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Thanks to Jürgen Karwig of Karwig Wines, I had the opportunity to taste my way through nine 2013 single vineyard releases from one of the most respected co-ops in Europe, the Produttori del Barbaresco. It was a fantastic, if slightly nerdy tasting, with some amazing wines. If you are a fan of Nebbiolo (and I am) these are wines to seek out at the addresses below. Quantities, sadly, are limited. All of the wines had been opened the day before and sealed by Vacuvin. The Reservas sell for €50-55 a bottle, very reasonable compared to rival offerings. Interested retailers and restaurants should contact Karwig Wines.

Langhe Nebbiolo 2015

A rich, relatively ripe full-bodied Nebbiolo, with plenty of fleshy fruit. Very good value for money, for drinking over the next 2-3 years. 14.5% alcohol, whereas all of the other wines were labeled 14%. 14/20

Barbaresco 2013

Fresh fragrant aromas, with violets and firm but elegant fresh red cherry fruits. Nice length too. Classic Barbaresco and very well-made wine. 15.5/20

Barbaresco Riserva Pora 2013

Wonderful lifted rose petal aromas, and a solid core of elegant sweet/sour damson and red cherry fruits and a good solid tannic structure. 16/20

Barbaresco Riserva Rio Sordo 2013

A stunning fragrant nose with lavender, rose petals and violets; supremely elegant with real depth, and refined delicate fruit and excellent length. Not the biggest, but very refined. 17.5/20

Barbaresco Riserva Ovello 2013

Excellent concentrated meaty dark pure fruits, closed yet still fragrant on the nose, with a lovely quality of concentrated red cherry fruits, and a savoury edge. 17/20

Barbaresco Riserva Muncagota 2013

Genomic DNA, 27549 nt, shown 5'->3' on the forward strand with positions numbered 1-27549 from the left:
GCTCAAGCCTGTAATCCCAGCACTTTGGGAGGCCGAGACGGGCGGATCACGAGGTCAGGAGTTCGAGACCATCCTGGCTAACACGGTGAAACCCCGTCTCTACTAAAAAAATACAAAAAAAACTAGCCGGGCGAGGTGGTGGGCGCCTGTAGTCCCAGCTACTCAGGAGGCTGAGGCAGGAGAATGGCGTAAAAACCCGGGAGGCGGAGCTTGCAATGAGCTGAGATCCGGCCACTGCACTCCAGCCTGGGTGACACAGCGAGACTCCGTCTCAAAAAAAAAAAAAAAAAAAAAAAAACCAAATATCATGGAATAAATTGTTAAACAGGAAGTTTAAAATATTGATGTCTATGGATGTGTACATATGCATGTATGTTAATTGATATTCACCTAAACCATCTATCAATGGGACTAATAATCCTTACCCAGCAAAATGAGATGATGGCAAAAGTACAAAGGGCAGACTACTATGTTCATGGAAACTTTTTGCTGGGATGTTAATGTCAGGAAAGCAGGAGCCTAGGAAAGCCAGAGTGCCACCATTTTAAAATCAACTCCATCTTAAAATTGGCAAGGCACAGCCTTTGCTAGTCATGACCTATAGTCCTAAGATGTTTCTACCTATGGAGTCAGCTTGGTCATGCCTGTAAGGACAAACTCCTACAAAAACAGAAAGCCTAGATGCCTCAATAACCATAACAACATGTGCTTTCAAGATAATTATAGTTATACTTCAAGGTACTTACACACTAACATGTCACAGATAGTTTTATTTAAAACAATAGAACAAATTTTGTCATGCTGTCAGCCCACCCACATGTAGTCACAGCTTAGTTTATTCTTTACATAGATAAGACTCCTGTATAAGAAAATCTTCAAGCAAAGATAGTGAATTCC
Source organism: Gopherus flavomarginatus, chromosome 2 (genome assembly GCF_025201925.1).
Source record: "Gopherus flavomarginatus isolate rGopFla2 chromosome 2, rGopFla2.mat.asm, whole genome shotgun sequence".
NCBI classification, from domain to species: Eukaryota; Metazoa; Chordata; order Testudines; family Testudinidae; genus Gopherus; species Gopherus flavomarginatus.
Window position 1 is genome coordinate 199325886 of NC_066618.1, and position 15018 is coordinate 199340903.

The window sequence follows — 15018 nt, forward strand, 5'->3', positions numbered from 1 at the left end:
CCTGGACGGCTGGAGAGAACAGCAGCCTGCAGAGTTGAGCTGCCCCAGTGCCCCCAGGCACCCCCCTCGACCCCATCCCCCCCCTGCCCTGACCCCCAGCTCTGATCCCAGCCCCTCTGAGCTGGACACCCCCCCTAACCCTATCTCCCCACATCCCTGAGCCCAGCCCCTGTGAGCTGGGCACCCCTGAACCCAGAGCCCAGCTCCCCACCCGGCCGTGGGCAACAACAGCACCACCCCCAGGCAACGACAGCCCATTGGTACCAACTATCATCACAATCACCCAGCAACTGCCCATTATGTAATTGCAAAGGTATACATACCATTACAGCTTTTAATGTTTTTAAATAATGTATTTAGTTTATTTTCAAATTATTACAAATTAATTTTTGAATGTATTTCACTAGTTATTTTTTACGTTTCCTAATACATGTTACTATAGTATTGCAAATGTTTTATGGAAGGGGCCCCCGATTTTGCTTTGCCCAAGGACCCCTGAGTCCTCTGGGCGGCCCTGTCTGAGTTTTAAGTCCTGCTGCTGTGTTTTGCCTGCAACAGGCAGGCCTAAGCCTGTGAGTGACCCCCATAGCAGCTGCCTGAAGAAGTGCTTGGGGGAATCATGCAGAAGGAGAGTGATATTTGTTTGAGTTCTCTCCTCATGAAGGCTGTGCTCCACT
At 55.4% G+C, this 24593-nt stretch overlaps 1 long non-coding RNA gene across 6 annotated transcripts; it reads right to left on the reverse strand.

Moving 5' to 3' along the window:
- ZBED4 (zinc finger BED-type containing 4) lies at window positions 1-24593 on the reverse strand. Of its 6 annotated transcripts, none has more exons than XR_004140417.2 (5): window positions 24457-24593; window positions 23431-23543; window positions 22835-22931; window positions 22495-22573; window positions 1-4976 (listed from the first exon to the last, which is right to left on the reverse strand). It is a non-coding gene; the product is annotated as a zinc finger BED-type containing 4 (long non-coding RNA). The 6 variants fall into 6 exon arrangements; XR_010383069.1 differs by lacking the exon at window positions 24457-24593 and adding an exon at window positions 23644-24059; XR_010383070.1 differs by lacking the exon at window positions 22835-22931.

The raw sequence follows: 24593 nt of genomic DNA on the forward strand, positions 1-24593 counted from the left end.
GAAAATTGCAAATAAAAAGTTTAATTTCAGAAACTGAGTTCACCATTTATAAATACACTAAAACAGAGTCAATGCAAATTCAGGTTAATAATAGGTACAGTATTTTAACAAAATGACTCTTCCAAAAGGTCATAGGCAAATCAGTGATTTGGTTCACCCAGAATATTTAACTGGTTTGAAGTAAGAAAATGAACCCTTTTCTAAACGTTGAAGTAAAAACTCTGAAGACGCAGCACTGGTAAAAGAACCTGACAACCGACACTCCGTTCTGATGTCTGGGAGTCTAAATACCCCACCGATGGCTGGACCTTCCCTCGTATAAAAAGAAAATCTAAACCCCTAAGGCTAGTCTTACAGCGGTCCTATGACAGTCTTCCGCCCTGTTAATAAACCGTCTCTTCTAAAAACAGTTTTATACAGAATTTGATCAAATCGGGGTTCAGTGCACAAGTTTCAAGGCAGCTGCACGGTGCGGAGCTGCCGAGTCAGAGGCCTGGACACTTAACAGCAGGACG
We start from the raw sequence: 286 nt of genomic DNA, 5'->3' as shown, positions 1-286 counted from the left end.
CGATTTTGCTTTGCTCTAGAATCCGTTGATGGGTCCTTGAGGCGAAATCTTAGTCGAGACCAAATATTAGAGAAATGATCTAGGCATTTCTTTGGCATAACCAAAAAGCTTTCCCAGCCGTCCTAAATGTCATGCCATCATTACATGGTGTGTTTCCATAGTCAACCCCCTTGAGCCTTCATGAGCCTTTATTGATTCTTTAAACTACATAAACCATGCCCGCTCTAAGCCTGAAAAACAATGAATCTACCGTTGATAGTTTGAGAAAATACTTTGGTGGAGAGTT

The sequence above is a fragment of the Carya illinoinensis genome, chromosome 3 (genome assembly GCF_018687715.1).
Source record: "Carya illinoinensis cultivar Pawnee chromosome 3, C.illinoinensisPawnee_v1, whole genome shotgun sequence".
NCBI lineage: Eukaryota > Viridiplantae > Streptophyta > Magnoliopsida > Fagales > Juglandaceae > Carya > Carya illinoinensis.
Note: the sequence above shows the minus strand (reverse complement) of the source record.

Medium-bodied, with some good muscular cherry fruits, peppery spice and a solid tannic structure. Very good wine with all the right components, but somehow I couldn’t warm to it. 16.5/20

Barbaresco Riserva Rabaja 2013

Not a great bottle. Possibly it had not been sealed properly – all of the wines had been Vacuvined the previous day.

Barbaresco Riserva Montestefano 2013

A quite brilliant wine, full rich muscular, with a massive concentration of succulent dark fruits, finishing on a sweet/ripe note. Keep. 18/20

Barbaresco Riserva Asili 2013

Brilliant wine that opens out over an hour or so. Succulent elegant pure red cherry fruits, no obvious tannins, but they are there. And lovely sweet length. Excellent and a keeper. 17.5/20

Barbaresco Riserva Paje 2013

A very stylish perfectly balanced Nebbiolo. With tobacco and flowers on the nose, really lovely elegant red fruits, and a beautiful finish. Hard to resist now but will keep. 17/20

Barbaresco Riserva Montefico 2013

Distinctive nose and palate that could only be Nebbiolo, with a floral nose and deeply etched dark fruits; muscular and very long. Another keeper. 18/20



Nebbiolo Langhe €26-30: Terroirs, Donnybrook; Wine Centre, Kilkenny; Cinnamon Cottage, Cork; The Corkscrew, Chatham Street; Grapevine, Dalkey; Karwig Wines, Cork.

Barbaresco DOCG (Various vintages) €40: Terroirs, Donnybrook; Whelehan’s, Loughlinstown; The Wine Centre, Kilkenny; 64 Wine, Glasthule; Grapevine, Dalkey; The Parting Glass, Enniskerry; The Corkscrew, Chatham Street; Power and Co., Lucan.

Single Vineyard Riserva Wines: Currently being distributed. The following shops will have stocks of previous vintages; 1601 Off lIcence, Kinsale; Terroirs, Donnybrook; 64 Wine, Glasthule.



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Three Great Weekend Wines


I drank three sensationally good bottles of wine over the weekend. When you can drink wines as good as this, it makes ‘damp’ (as opposed to dry) January so much more bearable!

Bodegas Cotas 45 UBE Miraflores 2016 VdT de Cadiz

A single-vineyard unfortified Palomino Fino that has been aged in old sherry casks, this is a quite unique and compelling wine; light, fresh, toasty, bready, with delicate apple fruits and a beguiling saline finish. Brilliant wine. €23 from Green Man Wines, Terenure & 64Wines, Glasthule.

Crozes-Hermitage 2015, Grand Classique, Cave de Tain

Last week I did an unusual thing for a wine journalist; I went out and bought a case of wine! I receive so many samples, I am rarely short of wine to drink. The opposite is usually the case. However, this is an exceptionally good wine at a great price. Possibly not a surprise, as 2015 was a great vintage in the Northern Rhône, and the Cave de Tain one of the best co-ops in France. Elegant, perfectly ripe dark fruits, just enough acidity and nicely integrated tannins. Yum!